Date of Award

Spring 4-19-2017

Document Type


Degree Name

Doctor of Education (EdD)


Organizational Leadership

First Advisor

Phil Pendley

Second Advisor

Marilyn Saucedo

Third Advisor

Martinrex Kedziora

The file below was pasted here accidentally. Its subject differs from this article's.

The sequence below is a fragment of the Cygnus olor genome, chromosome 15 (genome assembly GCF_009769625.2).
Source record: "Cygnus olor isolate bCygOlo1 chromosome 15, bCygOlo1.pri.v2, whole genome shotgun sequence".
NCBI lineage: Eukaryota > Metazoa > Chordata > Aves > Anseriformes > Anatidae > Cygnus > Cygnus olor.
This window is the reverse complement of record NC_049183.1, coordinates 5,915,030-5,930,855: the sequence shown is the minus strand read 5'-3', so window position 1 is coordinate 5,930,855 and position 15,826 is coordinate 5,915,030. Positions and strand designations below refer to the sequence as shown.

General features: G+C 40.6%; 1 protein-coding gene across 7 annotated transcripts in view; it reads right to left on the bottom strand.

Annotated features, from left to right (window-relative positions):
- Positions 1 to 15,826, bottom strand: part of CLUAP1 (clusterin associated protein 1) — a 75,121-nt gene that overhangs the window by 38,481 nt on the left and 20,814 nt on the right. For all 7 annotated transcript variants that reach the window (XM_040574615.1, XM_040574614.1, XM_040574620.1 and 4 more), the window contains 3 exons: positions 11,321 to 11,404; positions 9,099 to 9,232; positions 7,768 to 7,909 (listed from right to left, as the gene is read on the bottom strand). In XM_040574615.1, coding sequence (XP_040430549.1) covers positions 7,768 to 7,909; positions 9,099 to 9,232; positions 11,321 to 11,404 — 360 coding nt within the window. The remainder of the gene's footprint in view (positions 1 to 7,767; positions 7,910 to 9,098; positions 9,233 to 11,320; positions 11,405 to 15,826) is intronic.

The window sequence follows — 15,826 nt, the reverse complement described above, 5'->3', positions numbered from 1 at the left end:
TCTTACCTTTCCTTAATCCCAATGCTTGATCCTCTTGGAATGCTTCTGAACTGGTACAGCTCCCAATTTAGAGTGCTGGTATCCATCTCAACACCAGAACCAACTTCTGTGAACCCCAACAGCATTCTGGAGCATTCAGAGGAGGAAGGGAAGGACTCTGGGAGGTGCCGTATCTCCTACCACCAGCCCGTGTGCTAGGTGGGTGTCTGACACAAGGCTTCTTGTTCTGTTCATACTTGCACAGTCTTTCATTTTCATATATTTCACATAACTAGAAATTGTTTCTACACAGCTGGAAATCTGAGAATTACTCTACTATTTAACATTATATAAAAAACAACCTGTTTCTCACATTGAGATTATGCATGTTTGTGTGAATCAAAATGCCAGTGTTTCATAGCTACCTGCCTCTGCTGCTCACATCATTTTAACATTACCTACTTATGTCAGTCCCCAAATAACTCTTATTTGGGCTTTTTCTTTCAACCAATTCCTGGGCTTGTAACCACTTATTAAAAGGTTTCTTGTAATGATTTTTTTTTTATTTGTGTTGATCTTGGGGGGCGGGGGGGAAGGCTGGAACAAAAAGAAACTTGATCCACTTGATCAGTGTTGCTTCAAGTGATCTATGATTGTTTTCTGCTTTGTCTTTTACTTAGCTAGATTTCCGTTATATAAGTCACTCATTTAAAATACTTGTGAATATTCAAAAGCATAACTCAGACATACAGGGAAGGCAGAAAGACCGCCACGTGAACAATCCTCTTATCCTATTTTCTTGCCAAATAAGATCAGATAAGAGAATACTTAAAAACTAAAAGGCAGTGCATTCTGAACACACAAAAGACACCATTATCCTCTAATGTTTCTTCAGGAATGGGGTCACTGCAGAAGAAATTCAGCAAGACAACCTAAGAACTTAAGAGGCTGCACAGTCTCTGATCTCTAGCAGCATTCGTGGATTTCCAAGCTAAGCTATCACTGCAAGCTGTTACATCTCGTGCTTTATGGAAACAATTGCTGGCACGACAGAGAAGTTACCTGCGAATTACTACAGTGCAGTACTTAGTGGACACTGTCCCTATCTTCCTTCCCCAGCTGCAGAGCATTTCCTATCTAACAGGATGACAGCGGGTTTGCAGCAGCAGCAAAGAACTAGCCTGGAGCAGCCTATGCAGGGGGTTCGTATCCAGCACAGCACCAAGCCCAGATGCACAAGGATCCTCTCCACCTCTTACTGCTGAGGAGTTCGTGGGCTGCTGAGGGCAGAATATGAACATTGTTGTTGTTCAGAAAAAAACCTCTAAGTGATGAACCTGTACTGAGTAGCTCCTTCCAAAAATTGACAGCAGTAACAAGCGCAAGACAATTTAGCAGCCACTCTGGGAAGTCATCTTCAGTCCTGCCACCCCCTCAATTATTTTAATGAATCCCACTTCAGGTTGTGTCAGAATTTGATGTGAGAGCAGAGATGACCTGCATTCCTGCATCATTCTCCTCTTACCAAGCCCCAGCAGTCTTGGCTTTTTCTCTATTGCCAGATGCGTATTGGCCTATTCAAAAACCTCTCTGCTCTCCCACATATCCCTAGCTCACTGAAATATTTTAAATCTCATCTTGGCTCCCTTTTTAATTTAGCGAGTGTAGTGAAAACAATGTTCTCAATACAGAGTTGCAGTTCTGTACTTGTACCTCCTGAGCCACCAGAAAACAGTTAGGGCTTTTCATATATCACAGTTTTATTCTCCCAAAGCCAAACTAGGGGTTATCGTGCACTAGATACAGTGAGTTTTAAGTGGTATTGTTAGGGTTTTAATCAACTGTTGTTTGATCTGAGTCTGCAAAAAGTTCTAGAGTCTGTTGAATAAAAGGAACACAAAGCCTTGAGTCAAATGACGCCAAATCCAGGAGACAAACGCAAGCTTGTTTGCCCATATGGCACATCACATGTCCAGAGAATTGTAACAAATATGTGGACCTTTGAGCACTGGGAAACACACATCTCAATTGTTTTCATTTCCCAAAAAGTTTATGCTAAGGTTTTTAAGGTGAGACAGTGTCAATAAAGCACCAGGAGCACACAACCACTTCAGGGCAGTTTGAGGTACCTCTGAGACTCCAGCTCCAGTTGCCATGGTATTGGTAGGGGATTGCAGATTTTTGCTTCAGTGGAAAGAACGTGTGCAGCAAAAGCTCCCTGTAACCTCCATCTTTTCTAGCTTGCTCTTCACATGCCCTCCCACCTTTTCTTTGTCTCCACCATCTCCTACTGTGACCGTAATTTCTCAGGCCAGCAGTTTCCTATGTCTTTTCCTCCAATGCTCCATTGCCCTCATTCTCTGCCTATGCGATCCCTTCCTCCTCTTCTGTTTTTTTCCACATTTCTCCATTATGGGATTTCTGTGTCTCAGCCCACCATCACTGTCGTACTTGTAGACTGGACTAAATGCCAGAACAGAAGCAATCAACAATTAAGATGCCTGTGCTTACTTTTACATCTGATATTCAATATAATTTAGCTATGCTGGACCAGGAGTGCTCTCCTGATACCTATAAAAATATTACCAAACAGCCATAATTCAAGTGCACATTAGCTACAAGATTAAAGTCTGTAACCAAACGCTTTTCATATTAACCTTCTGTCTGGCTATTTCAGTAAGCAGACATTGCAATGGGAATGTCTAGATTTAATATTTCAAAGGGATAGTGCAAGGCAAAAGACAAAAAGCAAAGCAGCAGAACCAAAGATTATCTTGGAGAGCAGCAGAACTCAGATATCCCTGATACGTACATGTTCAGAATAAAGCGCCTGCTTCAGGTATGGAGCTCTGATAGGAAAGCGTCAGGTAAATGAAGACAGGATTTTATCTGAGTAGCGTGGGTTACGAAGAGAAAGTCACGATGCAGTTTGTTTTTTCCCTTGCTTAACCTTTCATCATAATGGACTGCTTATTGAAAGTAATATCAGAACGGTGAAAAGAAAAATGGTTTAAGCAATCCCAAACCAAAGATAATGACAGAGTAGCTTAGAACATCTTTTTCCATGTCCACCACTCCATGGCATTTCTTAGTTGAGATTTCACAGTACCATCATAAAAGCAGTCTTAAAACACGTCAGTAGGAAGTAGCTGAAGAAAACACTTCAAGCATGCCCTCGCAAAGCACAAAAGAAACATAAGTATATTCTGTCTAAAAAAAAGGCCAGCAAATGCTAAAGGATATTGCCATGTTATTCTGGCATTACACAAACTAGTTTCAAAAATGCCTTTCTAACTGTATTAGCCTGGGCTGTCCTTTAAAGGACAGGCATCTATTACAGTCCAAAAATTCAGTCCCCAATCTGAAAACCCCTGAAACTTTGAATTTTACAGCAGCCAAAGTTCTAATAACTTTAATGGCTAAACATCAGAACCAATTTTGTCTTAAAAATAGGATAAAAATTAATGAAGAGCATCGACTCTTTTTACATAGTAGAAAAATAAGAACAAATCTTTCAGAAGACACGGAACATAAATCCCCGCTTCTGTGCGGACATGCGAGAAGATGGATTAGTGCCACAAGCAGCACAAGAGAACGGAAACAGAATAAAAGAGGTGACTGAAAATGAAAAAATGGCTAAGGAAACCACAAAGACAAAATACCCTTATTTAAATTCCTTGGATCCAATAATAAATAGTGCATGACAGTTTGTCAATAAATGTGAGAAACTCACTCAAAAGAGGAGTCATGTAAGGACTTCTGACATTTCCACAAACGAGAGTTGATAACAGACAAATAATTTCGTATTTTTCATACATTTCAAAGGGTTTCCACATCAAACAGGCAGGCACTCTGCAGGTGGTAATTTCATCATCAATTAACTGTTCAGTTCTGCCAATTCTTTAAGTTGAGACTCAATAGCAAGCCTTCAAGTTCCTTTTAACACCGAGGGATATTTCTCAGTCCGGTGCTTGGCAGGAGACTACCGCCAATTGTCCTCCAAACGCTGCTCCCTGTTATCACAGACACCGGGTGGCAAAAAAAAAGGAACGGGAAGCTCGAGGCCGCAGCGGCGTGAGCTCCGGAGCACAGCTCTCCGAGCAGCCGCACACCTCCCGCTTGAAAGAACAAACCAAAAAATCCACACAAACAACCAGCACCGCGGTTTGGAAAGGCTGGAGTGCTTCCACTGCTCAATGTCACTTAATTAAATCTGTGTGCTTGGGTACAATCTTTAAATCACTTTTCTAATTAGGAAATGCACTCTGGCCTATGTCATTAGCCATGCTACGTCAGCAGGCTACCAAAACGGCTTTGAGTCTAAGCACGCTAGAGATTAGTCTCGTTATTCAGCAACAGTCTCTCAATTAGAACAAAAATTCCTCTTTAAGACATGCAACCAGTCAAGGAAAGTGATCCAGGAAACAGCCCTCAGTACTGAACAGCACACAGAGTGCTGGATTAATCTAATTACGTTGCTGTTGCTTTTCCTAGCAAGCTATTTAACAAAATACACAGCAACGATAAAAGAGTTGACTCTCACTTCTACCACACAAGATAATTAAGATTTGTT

Purpose: The purpose of this qualitative phenomenological study was to describe the perceptions of current public school superintendents in Southern California regarding the impact of emotional intelligence on their leadership in four areas: self-awareness, self-management, social awareness, and social management. An additional purpose of this study was to describe any differences between current male and female superintendents on the impact of emotional intelligence on their leadership. Methodology: The phenomenological study design was a semi-structured interview process (Patton, 2015) of a sample of current California public school superintendents with an equal number of both male and female interviewees. The instrumentation of the study was a set of interview questions adapted from Bradberry and Greaves’ emotional intelligence framework. Findings: Emotional intelligence contributes to the superintendents’ being able to lead effectively, supporting the following attributes: appropriately reacting and responding to a variety of situations, learning through coaching and mentoring, effectively communicating with all stakeholders, building relationships, being aware of the emotional intelligence in others, living up to the expectations of being a leader, providing strategies to mitigate emotional reactions, and creating emotional safety. There are no significant differences in the responses between male and female superintendents. Conclusions: Emotional intelligence is an essential part of a superintendent’s leadership. Although the majority still believe it can be learned and developed, many see it as difficult to teach. Females are more aware of the differences in standards between genders than men are; however, both men and women share the same perception of the effect of emotional intelligence on their leadership. Recommendations: Examine whether race changes perceptions of the effect of emotional intelligence on the superintendents’ leadership: Extend the study to different regions in California and outside of California to see if the same themes hold true or if it is regional: Examine models of emotional intelligence in administrative development programs and their effectiveness: Examine the comparison between responses in the effects of emotional intelligence on the superintendent’s leadership with those in their organization such as employees, board, and other stakeholders: Explore willingness to mentor of female and male superintendents: Explore effect of networking or coaching and mentoring to the effectiveness of a superintendent's leadership.